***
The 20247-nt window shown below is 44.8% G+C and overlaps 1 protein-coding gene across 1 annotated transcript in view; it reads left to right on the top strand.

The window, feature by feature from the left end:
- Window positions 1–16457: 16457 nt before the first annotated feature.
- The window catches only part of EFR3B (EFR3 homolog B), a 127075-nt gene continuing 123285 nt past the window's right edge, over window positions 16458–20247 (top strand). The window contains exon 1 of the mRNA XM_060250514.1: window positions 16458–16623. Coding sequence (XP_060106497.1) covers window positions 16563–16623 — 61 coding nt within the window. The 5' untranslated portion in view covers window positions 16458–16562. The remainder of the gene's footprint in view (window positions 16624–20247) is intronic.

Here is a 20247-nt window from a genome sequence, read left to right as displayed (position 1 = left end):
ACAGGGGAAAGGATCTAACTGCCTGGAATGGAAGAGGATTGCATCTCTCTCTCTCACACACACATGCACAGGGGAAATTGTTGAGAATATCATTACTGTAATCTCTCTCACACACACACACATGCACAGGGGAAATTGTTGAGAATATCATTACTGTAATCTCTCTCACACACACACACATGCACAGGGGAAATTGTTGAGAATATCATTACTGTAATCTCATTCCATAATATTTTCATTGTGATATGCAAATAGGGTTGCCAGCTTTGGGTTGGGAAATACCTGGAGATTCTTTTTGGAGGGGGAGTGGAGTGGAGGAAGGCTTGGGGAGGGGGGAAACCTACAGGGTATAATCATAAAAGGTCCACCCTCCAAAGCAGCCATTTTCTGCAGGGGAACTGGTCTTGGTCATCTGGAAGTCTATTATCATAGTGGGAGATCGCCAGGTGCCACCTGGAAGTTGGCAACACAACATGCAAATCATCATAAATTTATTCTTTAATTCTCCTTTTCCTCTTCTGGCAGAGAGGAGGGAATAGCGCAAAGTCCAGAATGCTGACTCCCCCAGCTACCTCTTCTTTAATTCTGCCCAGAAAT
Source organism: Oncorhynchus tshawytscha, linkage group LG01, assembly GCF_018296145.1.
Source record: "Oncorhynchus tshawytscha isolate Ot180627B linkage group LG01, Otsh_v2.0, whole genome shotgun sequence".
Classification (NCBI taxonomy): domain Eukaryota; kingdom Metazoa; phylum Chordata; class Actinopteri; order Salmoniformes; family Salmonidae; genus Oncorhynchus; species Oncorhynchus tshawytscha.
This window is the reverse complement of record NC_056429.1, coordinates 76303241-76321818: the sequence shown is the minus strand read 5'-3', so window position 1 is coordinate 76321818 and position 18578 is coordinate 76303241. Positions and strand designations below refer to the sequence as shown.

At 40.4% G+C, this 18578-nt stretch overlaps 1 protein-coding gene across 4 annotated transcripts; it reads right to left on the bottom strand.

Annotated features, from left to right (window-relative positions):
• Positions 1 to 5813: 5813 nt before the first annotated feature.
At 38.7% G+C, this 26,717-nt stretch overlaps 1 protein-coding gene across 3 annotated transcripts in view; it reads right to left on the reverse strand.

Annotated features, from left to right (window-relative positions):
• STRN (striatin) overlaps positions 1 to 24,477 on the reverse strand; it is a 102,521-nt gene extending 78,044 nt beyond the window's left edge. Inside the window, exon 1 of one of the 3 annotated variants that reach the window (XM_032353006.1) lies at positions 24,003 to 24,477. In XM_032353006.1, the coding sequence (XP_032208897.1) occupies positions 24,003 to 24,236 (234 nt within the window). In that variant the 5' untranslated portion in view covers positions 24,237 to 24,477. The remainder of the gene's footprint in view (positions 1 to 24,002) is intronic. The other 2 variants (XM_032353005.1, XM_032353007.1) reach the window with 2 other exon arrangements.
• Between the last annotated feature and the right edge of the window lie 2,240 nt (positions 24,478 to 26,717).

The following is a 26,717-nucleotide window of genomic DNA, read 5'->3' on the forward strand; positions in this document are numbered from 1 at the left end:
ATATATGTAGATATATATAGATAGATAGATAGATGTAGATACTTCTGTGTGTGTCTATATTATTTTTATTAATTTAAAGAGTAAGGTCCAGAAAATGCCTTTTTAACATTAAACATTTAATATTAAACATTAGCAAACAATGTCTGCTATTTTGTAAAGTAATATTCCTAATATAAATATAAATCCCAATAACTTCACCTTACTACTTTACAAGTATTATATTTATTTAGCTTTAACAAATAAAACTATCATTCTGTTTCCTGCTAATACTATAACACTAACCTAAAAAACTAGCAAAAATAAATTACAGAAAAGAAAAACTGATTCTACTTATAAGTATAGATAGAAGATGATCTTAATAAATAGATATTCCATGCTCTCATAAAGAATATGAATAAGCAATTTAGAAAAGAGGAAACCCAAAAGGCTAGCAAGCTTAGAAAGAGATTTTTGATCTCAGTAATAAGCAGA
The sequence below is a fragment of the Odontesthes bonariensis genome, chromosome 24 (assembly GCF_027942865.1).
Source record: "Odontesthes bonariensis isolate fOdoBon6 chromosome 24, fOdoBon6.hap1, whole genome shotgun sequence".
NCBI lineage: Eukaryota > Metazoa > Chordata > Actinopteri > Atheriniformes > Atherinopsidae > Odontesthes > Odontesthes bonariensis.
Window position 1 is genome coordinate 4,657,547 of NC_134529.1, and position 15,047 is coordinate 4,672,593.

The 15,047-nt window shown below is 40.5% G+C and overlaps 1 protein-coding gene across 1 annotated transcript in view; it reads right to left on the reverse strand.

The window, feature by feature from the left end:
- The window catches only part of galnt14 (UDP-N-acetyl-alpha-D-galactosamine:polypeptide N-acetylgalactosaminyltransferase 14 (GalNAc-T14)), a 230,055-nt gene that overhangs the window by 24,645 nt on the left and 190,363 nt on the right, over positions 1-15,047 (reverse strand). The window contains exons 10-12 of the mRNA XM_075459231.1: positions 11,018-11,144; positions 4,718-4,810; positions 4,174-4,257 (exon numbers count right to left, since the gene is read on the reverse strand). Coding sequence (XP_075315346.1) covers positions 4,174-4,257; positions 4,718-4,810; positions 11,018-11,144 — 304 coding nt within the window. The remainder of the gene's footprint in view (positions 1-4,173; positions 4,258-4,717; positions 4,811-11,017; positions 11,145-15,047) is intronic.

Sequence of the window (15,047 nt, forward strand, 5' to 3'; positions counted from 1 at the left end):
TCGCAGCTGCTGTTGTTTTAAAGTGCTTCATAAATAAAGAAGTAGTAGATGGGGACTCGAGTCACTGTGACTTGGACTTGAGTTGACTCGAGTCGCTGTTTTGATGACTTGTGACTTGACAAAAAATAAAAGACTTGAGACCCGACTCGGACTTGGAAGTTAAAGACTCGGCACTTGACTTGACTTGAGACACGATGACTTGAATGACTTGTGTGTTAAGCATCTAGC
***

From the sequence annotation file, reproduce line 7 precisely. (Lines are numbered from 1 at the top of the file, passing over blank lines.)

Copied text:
Source organism: Oncorhynchus tshawytscha, linkage group LG01, assembly GCF_018296145.1.